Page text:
Members of the BYU Supercomputing team recently posted a tutorial for getting started with SLURM, the scalable resource manager that has been designed for Linux clusters.
SLURM is currently the resource manager of choice for NUDT’s Tianhe-1A, the Anton Machine built by D.E. Shaw Research, and other clusters, including the Cray “Rosa” system at the Swiss National Supercomputer Centre and Tera100 at CEA.
In essence, SLURM’s functions as an allocation mechanism to divvy up resources on both an exclusive and non-exclusive basis, as well as a framework for starting, executing and monitoring jobs on a set of designated nodes. It also manages scheduling conflicts by handling the queue of jobs.
As Dona Crawford from Lawrence Livermore noted about their use of SLURM for their BlueGene/L and Purple systems, using SLURM reduced “large job launch times from tens of minutes to seconds.” She went on to note that “This effectively provides us with millions of dollars with of additional compute resources without additional cost. It also allows our computational scientists to use their time more effectively. SLURM is scalable to very large numbers of processors, another essential ingredient for use at LLNL. This means larger computer systems can be used than otherwise possible with a commensurate increase in the scale of problems that can be solved. SLURM’s scalability has eliminated resource management from being a concern for computers of any foreseeable size. It is one of the best things to happen to massively parallel computing.”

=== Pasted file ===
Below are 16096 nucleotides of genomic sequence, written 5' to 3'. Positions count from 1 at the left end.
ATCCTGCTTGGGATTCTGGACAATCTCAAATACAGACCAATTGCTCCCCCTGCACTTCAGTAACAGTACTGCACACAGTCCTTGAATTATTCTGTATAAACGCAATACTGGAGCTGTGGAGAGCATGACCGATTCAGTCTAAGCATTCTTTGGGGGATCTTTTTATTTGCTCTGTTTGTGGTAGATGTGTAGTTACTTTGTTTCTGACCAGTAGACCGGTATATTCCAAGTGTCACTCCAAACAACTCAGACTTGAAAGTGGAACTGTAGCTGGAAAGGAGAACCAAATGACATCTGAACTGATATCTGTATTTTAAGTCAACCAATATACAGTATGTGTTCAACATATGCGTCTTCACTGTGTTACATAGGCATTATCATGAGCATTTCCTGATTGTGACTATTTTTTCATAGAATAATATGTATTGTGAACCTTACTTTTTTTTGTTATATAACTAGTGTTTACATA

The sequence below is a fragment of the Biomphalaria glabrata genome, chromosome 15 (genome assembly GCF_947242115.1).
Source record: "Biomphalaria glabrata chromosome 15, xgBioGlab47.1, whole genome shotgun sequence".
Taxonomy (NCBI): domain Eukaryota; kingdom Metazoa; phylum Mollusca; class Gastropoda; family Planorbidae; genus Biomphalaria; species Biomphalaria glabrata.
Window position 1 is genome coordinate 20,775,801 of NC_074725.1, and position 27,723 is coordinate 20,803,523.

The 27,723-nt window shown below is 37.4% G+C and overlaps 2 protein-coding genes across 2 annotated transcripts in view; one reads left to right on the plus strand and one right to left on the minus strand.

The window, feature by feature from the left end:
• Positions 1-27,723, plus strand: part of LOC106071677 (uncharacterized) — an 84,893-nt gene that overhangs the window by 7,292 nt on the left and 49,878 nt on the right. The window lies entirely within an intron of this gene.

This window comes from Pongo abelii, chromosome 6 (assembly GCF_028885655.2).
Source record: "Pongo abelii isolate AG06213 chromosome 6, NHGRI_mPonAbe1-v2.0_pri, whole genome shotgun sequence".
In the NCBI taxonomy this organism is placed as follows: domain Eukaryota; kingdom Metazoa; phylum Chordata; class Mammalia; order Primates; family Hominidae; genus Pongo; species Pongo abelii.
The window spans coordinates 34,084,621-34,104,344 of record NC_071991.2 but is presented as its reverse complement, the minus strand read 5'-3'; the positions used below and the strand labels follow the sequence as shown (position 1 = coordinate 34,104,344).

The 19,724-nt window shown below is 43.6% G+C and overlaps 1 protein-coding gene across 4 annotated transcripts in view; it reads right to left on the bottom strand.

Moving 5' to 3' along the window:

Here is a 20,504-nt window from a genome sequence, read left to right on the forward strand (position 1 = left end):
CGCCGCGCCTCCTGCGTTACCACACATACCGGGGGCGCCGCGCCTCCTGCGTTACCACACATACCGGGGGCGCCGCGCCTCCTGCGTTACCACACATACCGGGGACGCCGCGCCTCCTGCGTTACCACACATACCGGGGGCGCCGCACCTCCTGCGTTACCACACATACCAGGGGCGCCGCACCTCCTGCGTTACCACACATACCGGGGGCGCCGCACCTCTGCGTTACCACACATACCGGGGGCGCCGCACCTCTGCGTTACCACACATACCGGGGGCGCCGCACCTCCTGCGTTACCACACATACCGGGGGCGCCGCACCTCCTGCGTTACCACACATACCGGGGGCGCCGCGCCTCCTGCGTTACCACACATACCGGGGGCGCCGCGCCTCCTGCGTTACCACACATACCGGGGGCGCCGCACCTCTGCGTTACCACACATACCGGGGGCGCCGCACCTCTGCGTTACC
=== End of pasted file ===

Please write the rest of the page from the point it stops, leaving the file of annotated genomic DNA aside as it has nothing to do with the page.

One of the advantages that SLURM users point out is that it’s relatively simple to get started and there are a wide array of modular elements that help to extend the core functionality. For those who want a bare-bones setup (as the one described in the accompanying video), it takes well under an hour to get it up and running.